Call me crazy. Call me blind. Criticize my rose-tinted glasses at your leisure. I genuinely believe that Roger Federer's start to 2014 has been more impressive than that of arch-rival Rafael Nadal.
I sit here as Federer enters a third set with Novak Djokovic in Dubai, having just captured the second set in their semi-final clash at the Dubai Duty Free Tennis Championships. To me, his year has been more difficult that Nadal's. Questions still remain, but many have been addressed. And another few have been answered as I finish this article.
In January, Nadal arrived at the season-opening event in Qatar buoyed by a sensational 2013 during which he returns to the top of the men's rankings. The script went as planned, with Nadal winning in Doha, without facing anybody in the world's top 20, and three of his five matches going to three sets.
His win may have been his first ever title prior to entering the Australian Open, but it was hardly convincing. Federer, meanwhile, opted to make his debut at the Brisbane International, and fell in the final to Lleyton Hewitt. Maybe at this point, Nadal has had the better start. I can't really argue with that.
The two titans clashed at the Australian Open, with Nadal winning convincingly. But was this really anything other than expected? Should a 32-year-old Federer really be challenging Nadal on a relatively slow hard court given all his storied troubles against the Spaniard? Again, I draw attention to Nadal's very lenient draw en route to his match with Federer, whereas the Swiss had overcome both Jo-Wilfried Tsonga and Andy Murray. Nadal lost in the final having beaten just one top ten player. Federer had beaten two before his match with the world number one.
Nadal's ambitions of becoming the first person in the Open Era to win each of the Grand Slams twice were undone by a back injury, which then forced his withdrawal from the clay court event in Buenos Aires.
He returned the following week in the inaugural Rio Open, a event on clay boasting a field much weaker than the strongest of 500 events. The Brazilian tournament could only attract two of the world's top ten players, compared with the five in Dubai this week.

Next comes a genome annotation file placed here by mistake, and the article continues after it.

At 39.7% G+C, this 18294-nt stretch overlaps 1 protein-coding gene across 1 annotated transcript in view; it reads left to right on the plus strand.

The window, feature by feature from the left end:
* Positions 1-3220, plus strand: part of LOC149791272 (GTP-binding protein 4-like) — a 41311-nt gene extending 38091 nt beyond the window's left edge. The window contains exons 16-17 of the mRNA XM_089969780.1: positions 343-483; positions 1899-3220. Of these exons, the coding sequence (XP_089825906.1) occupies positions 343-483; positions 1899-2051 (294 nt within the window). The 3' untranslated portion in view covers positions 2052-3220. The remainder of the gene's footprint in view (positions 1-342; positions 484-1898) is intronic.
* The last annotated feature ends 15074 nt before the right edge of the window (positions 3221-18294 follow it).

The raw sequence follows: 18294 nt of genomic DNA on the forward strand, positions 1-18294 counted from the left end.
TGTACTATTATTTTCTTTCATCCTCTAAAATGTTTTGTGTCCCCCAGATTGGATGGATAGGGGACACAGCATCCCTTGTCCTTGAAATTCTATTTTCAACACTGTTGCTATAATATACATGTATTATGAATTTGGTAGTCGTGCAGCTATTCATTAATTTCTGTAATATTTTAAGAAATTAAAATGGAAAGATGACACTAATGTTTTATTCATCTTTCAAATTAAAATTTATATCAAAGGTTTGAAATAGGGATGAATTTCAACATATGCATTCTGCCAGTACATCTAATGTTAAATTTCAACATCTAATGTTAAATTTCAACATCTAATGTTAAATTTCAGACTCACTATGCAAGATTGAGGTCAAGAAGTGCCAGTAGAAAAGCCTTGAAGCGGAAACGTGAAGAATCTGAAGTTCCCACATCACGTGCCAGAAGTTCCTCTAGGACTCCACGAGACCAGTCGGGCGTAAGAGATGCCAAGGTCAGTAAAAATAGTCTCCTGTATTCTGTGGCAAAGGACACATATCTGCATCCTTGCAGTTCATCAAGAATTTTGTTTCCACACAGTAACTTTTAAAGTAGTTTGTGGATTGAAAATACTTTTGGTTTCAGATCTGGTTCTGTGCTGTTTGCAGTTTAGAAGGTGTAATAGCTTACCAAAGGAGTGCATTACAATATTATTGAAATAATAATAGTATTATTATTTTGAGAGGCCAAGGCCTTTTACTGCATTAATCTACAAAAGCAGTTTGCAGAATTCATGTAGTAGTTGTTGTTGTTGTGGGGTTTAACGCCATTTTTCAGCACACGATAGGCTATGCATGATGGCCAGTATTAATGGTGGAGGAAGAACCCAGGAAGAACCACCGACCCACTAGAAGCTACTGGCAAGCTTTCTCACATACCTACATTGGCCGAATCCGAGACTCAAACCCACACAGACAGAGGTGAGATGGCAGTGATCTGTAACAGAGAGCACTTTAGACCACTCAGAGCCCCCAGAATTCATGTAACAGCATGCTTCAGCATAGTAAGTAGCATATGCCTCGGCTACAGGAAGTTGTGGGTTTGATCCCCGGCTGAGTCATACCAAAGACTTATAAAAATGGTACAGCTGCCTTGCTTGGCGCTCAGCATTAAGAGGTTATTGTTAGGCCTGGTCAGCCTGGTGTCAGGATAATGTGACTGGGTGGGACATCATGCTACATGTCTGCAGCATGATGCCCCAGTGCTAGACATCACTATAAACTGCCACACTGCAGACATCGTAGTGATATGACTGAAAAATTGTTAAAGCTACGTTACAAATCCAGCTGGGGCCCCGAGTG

Cynics would argue this event has only been given 500-status to appease disgruntled clay-court specialists, discontent with the event in Acapulco opting to change to hard courts from this season.
Anyway, the tournament was won by eight-time French Open champion Rafael Nadal. Just. Saving match points against Pablo Andujar in the semi-final, Nadal laboured to victory over Alexandr Dolgopolov in the final to win his second title of the year.
It is very rare than a 500 event is won by a player without having to face an opponent ranked higher than 40th. Nadal may have two tournament wins, but had he not delivered in Doha and Rio, it would have been alarm bells ringing. And yet, it is Federer who faces ongoing criticism. In fairness to Nadal, he can only play who is in the draw, and winning is the name of the game.
By the way, Federer has just beaten Djokovic in Dubai. I make that three top ten wins for the year thus far, set against the one loss.
Federer can boast wins against Tsonga, Murray and Djokovic this year, Nadal has no real distinctive wins, with the exception of the Swiss.
As Federer looks forward to a clash with Tomas Berdych on Saturday in Dubai, Nadal is focused upon the defence of his title in Indian Wells in California. In my opinion, Nadal's 2014 thus far should be evaluated based upon his performance in the two upcoming American Masters events in March.
For all his lobbying of slower courts, Nadal has yet to prosper on the Floridian courts of Key Biscayne, which are traditionally played on a reasonably slow surface. Therefore maybe we should judge Nadal based on his ability to overcome new challenges, rather than succeed where he ought to have done anyway.
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